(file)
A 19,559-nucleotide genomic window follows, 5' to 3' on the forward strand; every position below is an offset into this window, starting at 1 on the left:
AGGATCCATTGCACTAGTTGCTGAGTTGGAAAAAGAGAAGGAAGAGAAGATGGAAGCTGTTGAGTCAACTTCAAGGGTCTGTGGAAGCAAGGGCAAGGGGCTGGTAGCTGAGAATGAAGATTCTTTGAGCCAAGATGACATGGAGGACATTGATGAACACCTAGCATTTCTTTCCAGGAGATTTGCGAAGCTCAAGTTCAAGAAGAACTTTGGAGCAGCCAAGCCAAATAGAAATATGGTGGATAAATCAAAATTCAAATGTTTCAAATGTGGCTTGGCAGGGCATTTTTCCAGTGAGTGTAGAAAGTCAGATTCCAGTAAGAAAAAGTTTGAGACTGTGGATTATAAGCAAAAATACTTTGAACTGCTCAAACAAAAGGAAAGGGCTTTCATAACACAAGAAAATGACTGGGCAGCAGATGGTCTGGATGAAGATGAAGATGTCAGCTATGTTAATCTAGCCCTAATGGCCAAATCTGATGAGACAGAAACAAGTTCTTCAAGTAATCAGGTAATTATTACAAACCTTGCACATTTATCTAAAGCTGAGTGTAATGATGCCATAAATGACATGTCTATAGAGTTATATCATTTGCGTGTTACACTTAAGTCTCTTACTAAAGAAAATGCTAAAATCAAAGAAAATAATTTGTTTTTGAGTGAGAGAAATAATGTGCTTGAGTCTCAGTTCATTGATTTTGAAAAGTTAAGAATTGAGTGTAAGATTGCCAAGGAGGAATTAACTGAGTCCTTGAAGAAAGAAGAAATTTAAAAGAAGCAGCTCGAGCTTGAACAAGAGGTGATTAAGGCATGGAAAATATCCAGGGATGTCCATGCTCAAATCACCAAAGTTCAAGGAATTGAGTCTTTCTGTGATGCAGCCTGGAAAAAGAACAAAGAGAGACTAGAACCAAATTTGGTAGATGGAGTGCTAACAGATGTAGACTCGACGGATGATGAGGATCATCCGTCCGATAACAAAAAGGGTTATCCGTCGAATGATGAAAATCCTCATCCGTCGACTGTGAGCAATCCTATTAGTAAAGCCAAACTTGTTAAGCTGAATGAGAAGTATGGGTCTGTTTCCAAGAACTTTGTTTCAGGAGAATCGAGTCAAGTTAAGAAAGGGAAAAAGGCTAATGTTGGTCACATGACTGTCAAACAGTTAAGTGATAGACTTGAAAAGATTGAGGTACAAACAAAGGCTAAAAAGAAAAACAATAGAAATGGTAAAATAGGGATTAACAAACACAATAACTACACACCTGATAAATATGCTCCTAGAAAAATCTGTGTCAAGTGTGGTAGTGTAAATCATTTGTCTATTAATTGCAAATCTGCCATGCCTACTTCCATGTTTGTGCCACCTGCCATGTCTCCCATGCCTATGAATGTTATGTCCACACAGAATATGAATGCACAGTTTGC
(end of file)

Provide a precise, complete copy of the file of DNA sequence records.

A 19,559-nucleotide genomic window follows, 5' to 3' on the forward strand; every position below is an offset into this window, starting at 1 on the left:
AGGATCCATTGCACTAGTTGCTGAGTTGGAAAAAGAGAAGGAAGAGAAGATGGAAGCTGTTGAGTCAACTTCAAGGGTCTGTGGAAGCAAGGGCAAGGGGCTGGTAGCTGAGAATGAAGATTCTTTGAGCCAAGATGACATGGAGGACATTGATGAACACCTAGCATTTCTTTCCAGGAGATTTGCGAAGCTCAAGTTCAAGAAGAACTTTGGAGCAGCCAAGCCAAATAGAAATATGGTGGATAAATCAAAATTCAAATGTTTCAAATGTGGCTTGGCAGGGCATTTTTCCAGTGAGTGTAGAAAGTCAGATTCCAGTAAGAAAAAGTTTGAGACTGTGGATTATAAGCAAAAATACTTTGAACTGCTCAAACAAAAGGAAAGGGCTTTCATAACACAAGAAAATGACTGGGCAGCAGATGGTCTGGATGAAGATGAAGATGTCAGCTATGTTAATCTAGCCCTAATGGCCAAATCTGATGAGACAGAAACAAGTTCTTCAAGTAATCAGGTAATTATTACAAACCTTGCACATTTATCTAAAGCTGAGTGTAATGATGCCATAAATGACATGTCTATAGAGTTATATCATTTGCGTGTTACACTTAAGTCTCTTACTAAAGAAAATGCTAAAATCAAAGAAAATAATTTGTTTTTGAGTGAGAGAAATAATGTGCTTGAGTCTCAGTTCATTGATTTTGAAAAGTTAAGAATTGAGTGTAAGATTGCCAAGGAGGAATTAACTGAGTCCTTGAAGAAAGAAGAAATTTAAAAGAAGCAGCTCGAGCTTGAACAAGAGGTGATTAAGGCATGGAAAATATCCAGGGATGTCCATGCTCAAATCACCAAAGTTCAAGGAATTGAGTCTTTCTGTGATGCAGCCTGGAAAAAGAACAAAGAGAGACTAGAACCAAATTTGGTAGATGGAGTGCTAACAGATGTAGACTCGACGGATGATGAGGATCATCCGTCCGATAACAAAAAGGGTTATCCGTCGAATGATGAAAATCCTCATCCGTCGACTGTGAGCAATCCTATTAGTAAAGCCAAACTTGTTAAGCTGAATGAGAAGTATGGGTCTGTTTCCAAGAACTTTGTTTCAGGAGAATCGAGTCAAGTTAAGAAAGGGAAAAAGGCTAATGTTGGTCACATGACTGTCAAACAGTTAAGTGATAGACTTGAAAAGATTGAGGTACAAACAAAGGCTAAAAAGAAAAACAATAGAAATGGTAAAATAGGGATTAACAAACACAATAACTACACACCTGATAAATATGCTCCTAGAAAAATCTGTGTCAAGTGTGGTAGTGTAAATCATTTGTCTATTAATTGCAAATCTGCCATGCCTACTTCCATGTTTGTGCCACCTGCCATGTCTCCCATGCCTATGAATGTTATGTCCACACAGAATATGAATGCACAGTTTGC